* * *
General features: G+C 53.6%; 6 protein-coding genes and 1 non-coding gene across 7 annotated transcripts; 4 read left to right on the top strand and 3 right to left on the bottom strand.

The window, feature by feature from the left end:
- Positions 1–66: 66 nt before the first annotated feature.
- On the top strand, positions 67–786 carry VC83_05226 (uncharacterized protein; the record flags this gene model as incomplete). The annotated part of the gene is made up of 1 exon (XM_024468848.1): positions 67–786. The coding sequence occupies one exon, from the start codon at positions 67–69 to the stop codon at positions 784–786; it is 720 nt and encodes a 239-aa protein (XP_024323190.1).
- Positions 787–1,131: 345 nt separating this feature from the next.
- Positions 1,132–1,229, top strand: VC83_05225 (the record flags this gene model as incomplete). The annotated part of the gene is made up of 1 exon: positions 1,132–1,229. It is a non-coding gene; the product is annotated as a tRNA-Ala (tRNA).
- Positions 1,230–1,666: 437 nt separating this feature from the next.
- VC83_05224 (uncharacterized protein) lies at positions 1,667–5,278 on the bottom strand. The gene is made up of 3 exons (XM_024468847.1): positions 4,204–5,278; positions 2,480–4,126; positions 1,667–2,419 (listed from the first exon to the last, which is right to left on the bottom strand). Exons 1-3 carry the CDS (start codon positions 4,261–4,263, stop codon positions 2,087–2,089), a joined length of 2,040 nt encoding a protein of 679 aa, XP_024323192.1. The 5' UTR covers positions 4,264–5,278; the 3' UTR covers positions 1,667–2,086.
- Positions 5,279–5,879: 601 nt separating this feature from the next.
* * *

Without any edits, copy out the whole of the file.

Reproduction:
General features: G+C 53.6%; 6 protein-coding genes and 1 non-coding gene across 7 annotated transcripts; 4 read left to right on the top strand and 3 right to left on the bottom strand.

The window, feature by feature from the left end:
- Positions 1–66: 66 nt before the first annotated feature.
- On the top strand, positions 67–786 carry VC83_05226 (uncharacterized protein; the record flags this gene model as incomplete). The annotated part of the gene is made up of 1 exon (XM_024468848.1): positions 67–786. The coding sequence occupies one exon, from the start codon at positions 67–69 to the stop codon at positions 784–786; it is 720 nt and encodes a 239-aa protein (XP_024323190.1).
- Positions 787–1,131: 345 nt separating this feature from the next.
- Positions 1,132–1,229, top strand: VC83_05225 (the record flags this gene model as incomplete). The annotated part of the gene is made up of 1 exon: positions 1,132–1,229. It is a non-coding gene; the product is annotated as a tRNA-Ala (tRNA).
- Positions 1,230–1,666: 437 nt separating this feature from the next.
- VC83_05224 (uncharacterized protein) lies at positions 1,667–5,278 on the bottom strand. The gene is made up of 3 exons (XM_024468847.1): positions 4,204–5,278; positions 2,480–4,126; positions 1,667–2,419 (listed from the first exon to the last, which is right to left on the bottom strand). Exons 1-3 carry the CDS (start codon positions 4,261–4,263, stop codon positions 2,087–2,089), a joined length of 2,040 nt encoding a protein of 679 aa, XP_024323192.1. The 5' UTR covers positions 4,264–5,278; the 3' UTR covers positions 1,667–2,086.
- Positions 5,279–5,879: 601 nt separating this feature from the next.